VAALIMAA, Finland (Reuters) – Traffic arriving at Finland’s eastern border with Russia “intensified” overnight after President Vladimir Putin ordered a partial military mobilisation and remained elevated on Thursday but was under control, the Finnish Border Guard said. At the Vaalimaa border crossing, roughly three hours’ drive from Russia’s second-largest city St Petersburg, three lanes of […]
Finland says traffic ‘intensifying’ on border with Russia
VAALIMAA, Finland (Reuters) – Traffic arriving at Finland’s eastern border with Russia “intensified” overnight after President Vladimir Putin ordered a partial military mobilisation and remained elevated on Thursday but was under control, the Finnish Border Guard said.
At the Vaalimaa border crossing, roughly three hours’ drive from Russia’s second-largest city St Petersburg, three lanes of cars each stretched for 300-400 metres (yards) at around 1:15 p.m. local time (1015 GMT), a border official told Reuters.
The crossing is one of nine on Finland’s 1,300-km (800-mile) border with Russia, the longest in the European Union.
Defence Minister Antti Kaikkonen said on Wednesday Finland is closely monitoring the situation in its neighbour following Putin’s order on Wednesday of a mobilisation for the war in Ukraine.
Putin’s announcement, made in an early-morning television address, raised fears that some men of fighting age would not be allowed to leave Russia and prompted one-way flights out of the country to sell out fast.
Finnish land border crossings have remained among the few entry points into Europe for Russians after a string of Western countries shut both physical frontiers and their air space to Russian planes in response to Russia’s invasion of Ukraine.
“Traffic at the Finnish-Russian border intensified during the night,” the border guard’s head of international affairs, Matti Pitkaniitty, said in a tweet. He told Reuters that border guards were ready at the nine checkpoints.
Although traffic from Russia was busier than normal, the border guards said in a statement that it had not changed “alarmingly” in recent days compared with pre-pandemic times.
The statement warned that “incorrect and misleading” information was circulating on social media.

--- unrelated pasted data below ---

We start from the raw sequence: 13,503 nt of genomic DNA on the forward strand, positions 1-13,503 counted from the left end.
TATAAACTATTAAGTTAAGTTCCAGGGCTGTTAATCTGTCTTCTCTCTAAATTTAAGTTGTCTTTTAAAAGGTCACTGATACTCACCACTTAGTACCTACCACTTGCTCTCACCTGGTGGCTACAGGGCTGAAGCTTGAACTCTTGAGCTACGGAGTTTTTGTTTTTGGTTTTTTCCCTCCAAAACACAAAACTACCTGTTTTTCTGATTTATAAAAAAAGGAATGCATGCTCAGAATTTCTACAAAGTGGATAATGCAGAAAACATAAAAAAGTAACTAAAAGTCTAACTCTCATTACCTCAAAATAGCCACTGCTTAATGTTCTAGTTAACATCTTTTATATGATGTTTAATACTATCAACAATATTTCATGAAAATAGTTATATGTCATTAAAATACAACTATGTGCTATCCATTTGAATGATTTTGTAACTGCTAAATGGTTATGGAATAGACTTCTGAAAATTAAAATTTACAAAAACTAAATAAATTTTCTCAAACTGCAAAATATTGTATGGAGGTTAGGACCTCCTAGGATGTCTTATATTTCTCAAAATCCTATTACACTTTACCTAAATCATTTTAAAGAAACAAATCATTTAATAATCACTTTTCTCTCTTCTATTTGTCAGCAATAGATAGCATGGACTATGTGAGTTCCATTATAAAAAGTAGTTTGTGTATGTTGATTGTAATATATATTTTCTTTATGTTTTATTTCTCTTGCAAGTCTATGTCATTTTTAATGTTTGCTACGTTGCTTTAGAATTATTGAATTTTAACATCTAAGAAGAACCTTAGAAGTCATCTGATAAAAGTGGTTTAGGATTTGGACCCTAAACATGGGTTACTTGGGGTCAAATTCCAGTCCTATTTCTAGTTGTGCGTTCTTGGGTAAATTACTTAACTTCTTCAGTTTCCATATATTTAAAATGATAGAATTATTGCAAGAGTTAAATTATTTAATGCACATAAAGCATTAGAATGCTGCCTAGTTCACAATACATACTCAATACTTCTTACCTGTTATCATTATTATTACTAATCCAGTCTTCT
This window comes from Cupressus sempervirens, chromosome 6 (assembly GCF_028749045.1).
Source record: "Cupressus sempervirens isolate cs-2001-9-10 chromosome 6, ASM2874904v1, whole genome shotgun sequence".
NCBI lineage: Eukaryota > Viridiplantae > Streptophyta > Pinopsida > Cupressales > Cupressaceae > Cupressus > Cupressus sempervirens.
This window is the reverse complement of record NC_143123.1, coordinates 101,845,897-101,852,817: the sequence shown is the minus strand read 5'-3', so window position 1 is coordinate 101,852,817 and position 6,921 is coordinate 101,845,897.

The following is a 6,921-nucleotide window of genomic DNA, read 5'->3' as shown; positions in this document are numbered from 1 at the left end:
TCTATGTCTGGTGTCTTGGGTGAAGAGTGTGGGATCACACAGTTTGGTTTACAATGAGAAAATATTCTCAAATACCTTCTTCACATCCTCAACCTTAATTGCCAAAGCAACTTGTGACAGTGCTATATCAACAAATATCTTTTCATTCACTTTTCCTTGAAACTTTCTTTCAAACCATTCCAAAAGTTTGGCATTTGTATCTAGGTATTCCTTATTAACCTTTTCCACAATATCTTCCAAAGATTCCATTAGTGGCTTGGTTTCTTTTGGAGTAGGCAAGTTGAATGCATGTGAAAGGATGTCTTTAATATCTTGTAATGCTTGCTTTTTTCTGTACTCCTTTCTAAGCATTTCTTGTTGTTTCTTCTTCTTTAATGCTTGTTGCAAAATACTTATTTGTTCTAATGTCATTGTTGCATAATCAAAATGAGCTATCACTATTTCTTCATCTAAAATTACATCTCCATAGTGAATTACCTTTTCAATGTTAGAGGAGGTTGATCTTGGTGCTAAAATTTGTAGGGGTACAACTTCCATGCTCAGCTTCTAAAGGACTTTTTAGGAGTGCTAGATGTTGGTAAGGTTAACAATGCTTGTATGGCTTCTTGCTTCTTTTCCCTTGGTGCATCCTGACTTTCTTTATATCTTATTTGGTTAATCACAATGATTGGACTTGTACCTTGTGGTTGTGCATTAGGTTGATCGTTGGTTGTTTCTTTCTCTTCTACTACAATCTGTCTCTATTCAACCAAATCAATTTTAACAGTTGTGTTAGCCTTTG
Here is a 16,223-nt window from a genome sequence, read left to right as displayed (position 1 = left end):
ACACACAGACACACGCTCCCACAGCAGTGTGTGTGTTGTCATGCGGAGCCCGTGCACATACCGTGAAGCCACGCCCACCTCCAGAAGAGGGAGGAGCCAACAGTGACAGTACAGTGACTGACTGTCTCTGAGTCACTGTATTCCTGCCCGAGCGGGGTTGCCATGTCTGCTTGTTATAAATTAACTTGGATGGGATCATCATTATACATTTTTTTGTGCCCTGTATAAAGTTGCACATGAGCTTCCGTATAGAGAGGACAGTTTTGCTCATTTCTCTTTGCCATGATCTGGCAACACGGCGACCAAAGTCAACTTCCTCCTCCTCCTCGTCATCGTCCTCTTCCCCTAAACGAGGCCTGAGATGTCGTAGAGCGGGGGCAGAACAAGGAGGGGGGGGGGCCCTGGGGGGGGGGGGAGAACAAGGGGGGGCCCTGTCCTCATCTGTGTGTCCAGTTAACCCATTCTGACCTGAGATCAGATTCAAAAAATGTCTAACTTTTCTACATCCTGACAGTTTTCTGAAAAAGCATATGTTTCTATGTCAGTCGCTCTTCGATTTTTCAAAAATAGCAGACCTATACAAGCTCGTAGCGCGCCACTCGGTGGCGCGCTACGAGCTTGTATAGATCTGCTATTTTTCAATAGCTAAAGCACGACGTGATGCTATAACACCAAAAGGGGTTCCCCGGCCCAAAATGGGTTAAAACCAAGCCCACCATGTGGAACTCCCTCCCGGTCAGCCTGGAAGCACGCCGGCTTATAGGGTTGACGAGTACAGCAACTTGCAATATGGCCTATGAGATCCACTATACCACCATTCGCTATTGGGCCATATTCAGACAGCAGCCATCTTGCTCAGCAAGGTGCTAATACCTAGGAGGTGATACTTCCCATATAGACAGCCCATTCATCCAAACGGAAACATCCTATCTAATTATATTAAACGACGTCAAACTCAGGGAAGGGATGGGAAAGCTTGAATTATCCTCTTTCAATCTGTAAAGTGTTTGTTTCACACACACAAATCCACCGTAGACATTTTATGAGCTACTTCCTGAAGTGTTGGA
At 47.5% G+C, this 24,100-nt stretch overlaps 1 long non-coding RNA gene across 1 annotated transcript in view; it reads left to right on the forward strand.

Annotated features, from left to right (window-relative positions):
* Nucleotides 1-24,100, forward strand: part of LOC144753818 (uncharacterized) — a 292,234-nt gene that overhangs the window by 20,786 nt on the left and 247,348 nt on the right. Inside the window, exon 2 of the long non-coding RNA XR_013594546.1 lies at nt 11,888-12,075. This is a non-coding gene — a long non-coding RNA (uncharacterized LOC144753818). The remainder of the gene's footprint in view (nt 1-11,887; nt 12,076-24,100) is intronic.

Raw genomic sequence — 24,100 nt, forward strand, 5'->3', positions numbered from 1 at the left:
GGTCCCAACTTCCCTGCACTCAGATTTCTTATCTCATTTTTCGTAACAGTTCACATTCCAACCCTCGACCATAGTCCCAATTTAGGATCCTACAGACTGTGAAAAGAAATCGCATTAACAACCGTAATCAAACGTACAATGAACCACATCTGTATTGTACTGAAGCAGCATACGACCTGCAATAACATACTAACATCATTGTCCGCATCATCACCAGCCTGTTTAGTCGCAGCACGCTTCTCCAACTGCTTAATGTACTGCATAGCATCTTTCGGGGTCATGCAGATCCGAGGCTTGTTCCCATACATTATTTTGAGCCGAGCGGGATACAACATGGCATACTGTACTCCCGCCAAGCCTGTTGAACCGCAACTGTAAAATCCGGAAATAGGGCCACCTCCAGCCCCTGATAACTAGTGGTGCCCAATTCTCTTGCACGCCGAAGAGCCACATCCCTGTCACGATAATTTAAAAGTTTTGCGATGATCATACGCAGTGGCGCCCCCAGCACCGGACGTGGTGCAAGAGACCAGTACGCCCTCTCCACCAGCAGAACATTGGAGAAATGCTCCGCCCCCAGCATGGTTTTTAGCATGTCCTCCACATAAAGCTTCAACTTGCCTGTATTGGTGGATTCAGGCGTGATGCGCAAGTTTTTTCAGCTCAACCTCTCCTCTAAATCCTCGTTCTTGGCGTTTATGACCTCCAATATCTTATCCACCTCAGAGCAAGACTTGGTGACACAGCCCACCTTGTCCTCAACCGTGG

At around 1540 local time (1240 GMT), traffic had quietened somewhat, according to a Reuters witness, with cars stretching over three lanes, each for some 150 metres.
Finland opted to keep its frontier with Russia open following Moscow’s Feb. 24 invasion of Ukraine although it has cut back the number of consular appointments available to Russian travellers seeking visas.
Estonia, Latvia, Lithuania and Poland, the other EU countries that border Russian territory, began turning away Russian citizens from crossings at midnight on Monday, saying they should not travel while their country is at war with Ukraine.
The three Baltic nations will offer no refuge to any Russians fleeing Moscow’s mobilisation of troops, their ministers said on Wednesday.
Finland is working on its own national solution to limit tourist traffic from Russia, Foreign Minister Pekka Haavisto said during a visit to New York late on Wednesday.
“Finland does not want to be a transit country for (EU) Schengen visas issued by other countries. This is the traffic we want to get under control,” Haavisto told journalists.
Pitkaniitty said 4,824 Russians arrived in Finland via the eastern border on Wednesday, up from 3,133 a week earlier.
In far northern Norway there had been no changes in the number of Russians crossing, a police official told Reuters. Norway is not a member of the EU.
(Reporting by Stine Jacobsen in Copenhagen, Essi Lehto in Helsinki, Milla Nissi in Gdansk, Gwladys Fouche in Oslo and Andrius Sytas in Vilnius; writing by Stine Jacobsen and Gwladys Fouche, Editing by Terje Solsvik, Kim Coghill, Mark Heinrich and Catherine Evans)